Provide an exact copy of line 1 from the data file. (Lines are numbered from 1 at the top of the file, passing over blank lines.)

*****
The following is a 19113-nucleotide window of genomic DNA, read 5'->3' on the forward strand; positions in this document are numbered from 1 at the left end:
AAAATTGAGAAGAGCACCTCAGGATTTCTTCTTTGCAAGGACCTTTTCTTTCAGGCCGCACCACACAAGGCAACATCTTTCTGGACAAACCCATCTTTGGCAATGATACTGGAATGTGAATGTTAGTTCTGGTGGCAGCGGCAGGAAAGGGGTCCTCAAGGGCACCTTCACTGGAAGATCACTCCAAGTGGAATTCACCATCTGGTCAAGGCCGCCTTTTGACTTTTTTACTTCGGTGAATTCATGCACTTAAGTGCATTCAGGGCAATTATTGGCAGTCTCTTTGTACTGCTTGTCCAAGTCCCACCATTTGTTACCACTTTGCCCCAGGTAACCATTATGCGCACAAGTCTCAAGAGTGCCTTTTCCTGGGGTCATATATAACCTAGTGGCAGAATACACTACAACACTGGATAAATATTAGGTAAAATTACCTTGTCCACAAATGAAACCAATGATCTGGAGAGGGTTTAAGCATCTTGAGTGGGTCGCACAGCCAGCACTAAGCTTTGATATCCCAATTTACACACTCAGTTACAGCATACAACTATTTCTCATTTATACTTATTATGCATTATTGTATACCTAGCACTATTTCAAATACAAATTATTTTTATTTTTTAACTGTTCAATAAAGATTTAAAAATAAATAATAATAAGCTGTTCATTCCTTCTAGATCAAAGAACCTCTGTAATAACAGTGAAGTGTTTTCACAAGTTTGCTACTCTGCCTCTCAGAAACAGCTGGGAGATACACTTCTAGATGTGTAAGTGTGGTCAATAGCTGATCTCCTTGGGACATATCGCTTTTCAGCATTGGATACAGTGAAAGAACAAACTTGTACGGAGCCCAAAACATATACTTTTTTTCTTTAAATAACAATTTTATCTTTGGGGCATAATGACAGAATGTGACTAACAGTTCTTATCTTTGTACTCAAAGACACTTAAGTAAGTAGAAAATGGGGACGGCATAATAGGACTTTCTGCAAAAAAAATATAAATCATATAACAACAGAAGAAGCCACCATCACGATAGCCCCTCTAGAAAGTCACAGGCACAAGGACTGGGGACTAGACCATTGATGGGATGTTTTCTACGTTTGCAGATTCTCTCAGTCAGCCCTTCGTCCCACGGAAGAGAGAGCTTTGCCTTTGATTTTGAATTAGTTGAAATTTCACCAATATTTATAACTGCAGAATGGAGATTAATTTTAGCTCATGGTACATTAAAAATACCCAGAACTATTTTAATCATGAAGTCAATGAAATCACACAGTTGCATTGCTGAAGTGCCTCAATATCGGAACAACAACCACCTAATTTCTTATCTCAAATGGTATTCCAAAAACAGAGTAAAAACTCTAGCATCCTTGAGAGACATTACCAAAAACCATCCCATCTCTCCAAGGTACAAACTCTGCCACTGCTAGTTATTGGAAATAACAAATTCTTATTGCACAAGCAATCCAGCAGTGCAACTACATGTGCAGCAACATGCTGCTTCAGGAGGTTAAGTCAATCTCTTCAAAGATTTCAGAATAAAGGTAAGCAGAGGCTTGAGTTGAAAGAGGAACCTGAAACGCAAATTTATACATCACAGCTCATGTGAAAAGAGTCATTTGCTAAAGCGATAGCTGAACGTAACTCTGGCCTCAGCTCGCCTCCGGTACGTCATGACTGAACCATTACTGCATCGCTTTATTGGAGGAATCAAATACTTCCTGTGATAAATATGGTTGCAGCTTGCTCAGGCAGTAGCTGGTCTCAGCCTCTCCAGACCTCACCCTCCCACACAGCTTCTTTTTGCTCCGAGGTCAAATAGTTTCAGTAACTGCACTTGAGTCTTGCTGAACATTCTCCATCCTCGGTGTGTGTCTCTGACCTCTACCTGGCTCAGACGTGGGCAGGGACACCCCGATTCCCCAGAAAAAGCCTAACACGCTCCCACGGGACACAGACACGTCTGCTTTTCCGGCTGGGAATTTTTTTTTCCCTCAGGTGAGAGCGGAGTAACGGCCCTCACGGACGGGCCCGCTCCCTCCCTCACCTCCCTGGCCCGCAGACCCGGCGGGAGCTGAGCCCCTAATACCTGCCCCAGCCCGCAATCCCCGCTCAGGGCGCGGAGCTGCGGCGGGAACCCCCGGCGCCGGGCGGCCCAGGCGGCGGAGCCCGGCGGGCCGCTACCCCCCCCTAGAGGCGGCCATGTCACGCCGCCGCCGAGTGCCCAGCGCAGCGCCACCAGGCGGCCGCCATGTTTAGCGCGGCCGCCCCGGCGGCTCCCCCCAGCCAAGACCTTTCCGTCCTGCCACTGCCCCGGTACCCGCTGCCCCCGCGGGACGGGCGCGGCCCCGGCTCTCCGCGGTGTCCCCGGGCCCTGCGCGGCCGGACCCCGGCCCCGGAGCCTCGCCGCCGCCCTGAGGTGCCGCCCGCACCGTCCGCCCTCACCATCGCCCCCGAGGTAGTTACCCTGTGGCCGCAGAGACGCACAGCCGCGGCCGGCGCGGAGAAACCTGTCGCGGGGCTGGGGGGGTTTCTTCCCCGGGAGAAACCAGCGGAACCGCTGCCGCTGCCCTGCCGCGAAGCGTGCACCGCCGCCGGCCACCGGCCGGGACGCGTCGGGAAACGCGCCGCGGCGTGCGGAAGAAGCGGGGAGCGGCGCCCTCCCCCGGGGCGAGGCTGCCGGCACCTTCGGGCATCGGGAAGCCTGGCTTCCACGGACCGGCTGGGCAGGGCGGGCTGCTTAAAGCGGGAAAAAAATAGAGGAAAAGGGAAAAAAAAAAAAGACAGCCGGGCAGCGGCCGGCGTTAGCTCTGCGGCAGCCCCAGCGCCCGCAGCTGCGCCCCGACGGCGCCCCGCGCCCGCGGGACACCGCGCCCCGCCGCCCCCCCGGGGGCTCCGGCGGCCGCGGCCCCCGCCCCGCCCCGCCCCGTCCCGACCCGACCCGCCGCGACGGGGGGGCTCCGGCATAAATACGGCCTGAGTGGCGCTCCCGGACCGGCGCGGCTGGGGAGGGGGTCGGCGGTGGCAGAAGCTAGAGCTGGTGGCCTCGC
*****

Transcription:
The following is a 19113-nucleotide window of genomic DNA, read 5'->3' on the forward strand; positions in this document are numbered from 1 at the left end: